15 de May 2021
This is how Arma Tu Vaca, the first Colombian social payment platform, survived the pandemic
This Bogota startup found an opportunity in the crisis and entered the social crowdfunding sector, of which it is already the second most important player in the country.
Many startups had a year of transformation in 2020. Whether it was due to an explosion in demand for their services or the inability to provide them during the pandemic and lockdown measures, startups were forced to change.
A case to highlight of a startup that not only transformed, but became stronger due to the pandemic is Arma Tu Vaca, the first Colombian social payment platform that allows, in minutes, to collect money to pay for a five-a-side soccer field, pay the rent for a rest house, buy a birthday present or, in the most successful example that this venture has to date, save on a kind of “virtual piggy bank” to go to the Festival Estereo Picnic.
However, this business, founded by Pedro Gaviria about five years ago, saw how the ban on holding large and small-scale events took away its main product, and stopped the sustained growth achieved during the previous three years.
"The pandemic gave us a blow that was close to being a knockout," says Gaviria, who recalls that when it seemed that "the world was coming down" for Arma Tu Vaca, the crisis forced them to seek new opportunities and develop new products that counteract the impact of the confinement.
In the middle of the situation, this startup launched the Vacanes platform, a collective financing space that, without intending to, made them the second most important social crowdfunding platform in Colombia. Through Vacanes, social causes can create campaigns for emergencies or natural disasters, education, health, environment or funerals, among others.
"From day zero many people used us for social causes, so we decided to open a platform so that third parties could do it in a more organized way," explains Luis Guillermo Arango, partner and Commercial Director of Arma Tu Vaca, who highlights that this tool has grown to the point that it helped the company stay afloat amid the pandemic.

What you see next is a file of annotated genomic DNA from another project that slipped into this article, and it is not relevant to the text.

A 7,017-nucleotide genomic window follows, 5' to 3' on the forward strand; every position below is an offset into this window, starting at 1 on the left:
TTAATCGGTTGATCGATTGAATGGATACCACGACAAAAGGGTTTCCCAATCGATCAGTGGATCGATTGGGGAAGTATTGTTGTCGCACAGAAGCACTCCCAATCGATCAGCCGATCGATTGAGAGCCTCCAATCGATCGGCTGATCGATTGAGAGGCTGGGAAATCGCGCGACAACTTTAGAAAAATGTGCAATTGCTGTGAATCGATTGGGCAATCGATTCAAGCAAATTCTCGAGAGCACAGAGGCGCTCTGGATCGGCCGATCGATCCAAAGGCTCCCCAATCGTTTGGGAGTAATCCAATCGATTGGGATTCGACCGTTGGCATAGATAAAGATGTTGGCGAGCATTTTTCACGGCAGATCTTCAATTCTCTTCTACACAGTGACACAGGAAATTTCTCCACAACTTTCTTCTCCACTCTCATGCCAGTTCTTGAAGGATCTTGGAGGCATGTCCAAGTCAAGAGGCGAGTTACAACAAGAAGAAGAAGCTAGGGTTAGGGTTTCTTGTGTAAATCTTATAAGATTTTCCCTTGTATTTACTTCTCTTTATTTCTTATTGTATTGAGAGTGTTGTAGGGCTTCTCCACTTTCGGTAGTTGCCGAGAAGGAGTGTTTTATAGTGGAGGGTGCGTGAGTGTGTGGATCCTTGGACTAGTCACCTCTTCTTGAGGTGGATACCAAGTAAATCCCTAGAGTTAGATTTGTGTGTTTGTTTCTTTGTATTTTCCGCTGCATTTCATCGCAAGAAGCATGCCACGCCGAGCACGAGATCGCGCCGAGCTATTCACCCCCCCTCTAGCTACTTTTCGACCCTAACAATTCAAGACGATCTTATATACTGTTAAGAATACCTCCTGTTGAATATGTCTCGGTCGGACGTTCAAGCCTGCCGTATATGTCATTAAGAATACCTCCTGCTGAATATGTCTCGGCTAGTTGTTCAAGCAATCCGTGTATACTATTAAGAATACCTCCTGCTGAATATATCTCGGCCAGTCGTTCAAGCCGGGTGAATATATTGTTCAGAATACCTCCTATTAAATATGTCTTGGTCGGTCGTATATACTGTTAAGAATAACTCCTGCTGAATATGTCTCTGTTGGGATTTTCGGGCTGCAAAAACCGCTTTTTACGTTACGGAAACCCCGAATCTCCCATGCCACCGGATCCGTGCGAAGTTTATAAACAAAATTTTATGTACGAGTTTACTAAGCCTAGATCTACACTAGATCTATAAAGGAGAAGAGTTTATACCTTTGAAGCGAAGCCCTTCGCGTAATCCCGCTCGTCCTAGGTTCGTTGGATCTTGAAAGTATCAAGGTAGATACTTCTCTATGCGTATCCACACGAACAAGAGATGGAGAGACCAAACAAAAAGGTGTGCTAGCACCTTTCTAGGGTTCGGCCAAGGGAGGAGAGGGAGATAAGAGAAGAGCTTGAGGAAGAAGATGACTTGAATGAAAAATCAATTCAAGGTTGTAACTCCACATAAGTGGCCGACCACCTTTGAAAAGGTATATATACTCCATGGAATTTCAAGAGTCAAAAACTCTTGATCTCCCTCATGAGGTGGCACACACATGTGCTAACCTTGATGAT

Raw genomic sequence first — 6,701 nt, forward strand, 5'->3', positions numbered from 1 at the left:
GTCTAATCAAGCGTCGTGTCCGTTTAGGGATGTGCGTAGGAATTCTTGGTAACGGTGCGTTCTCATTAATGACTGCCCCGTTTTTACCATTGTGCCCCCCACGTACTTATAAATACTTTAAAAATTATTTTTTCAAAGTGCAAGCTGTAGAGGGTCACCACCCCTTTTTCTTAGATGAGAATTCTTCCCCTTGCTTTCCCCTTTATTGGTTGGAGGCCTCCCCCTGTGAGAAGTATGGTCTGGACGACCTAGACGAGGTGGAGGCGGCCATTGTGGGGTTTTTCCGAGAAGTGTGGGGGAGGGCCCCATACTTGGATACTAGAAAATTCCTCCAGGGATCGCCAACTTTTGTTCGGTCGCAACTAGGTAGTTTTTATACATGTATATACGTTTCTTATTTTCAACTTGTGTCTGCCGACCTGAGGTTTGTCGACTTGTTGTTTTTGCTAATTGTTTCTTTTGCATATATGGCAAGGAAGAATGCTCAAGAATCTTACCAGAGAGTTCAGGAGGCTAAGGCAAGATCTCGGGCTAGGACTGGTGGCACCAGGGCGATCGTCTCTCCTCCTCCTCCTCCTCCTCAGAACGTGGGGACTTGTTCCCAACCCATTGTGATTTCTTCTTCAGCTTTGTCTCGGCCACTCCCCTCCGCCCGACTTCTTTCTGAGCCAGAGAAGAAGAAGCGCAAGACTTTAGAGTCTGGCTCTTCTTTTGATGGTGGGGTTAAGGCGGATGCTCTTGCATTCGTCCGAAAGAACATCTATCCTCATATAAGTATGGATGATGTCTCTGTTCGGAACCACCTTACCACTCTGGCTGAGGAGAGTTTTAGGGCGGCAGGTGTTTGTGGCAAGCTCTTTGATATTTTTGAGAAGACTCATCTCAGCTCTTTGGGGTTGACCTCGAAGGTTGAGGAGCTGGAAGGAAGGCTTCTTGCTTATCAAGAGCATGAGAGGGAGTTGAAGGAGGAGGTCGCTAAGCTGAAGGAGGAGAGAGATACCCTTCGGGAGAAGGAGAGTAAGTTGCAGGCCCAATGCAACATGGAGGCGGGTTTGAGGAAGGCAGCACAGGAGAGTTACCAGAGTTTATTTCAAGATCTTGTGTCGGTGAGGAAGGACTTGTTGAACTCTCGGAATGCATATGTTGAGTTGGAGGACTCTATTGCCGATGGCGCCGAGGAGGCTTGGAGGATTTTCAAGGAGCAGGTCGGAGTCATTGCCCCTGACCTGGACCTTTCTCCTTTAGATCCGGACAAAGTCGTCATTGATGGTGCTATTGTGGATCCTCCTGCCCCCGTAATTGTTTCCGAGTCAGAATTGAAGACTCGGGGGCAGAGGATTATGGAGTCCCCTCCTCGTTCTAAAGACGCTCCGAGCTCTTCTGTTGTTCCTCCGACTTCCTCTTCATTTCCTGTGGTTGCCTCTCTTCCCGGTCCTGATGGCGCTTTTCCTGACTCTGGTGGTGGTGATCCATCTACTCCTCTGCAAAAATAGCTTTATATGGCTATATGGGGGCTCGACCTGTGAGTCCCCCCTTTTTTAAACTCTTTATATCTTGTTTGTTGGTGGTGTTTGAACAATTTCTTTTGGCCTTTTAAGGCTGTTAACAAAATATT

In addition, the digital piggy bank created for the Festival Estereo Picnic was transformed to be able to be a savings vehicle for any other purpose. “The piggy bank was strengthened because it became that virtual pig that can take us to that destination that, perhaps due to lack of organization, we cannot reach. Now we have become a point of contact for millennials and people who are beginning to interact with the financial world and who may not want to have products such as credit cards”, Gaviria highlights.
An analysis by Invest in Bogota, the articulator of the capital's entrepreneurship and innovation ecosystem, shows that 2020 was a particularly successful year for startups in terms of raising capital. City-based ventures closed last year with operations for about 650 million dollars, equivalent to a third of what was achieved by this same sector in the decade between 2010 and 2019.
In addition, in the midst of the situation experienced by the pandemic in the city, new sectors began to be under the spotlight with a relevant offer: edtech, healthtech, fintech and proptech, which, although they already had a dynamic in previous years, highlighted more as options for access to services in the face of the difficulties generated by distancing.
With the worst part of the pandemic over, this startup is working to strengthen its finances, always based on a sustainable business model that has long-term growth potential, which allows the company to maintain the path that has led them to exceed 160,000 transactions for about 22,000 million pesos in about five years.
“You run as fast as the dog that chases you”: this is the phrase with which Arango and Gaviria describe the experience that Arma Tu Vaca went through due to the pandemic, and which also confirms that human talent is one of the factors that makes Bogota a stronger city and the Latin American capital of entrepreneurship.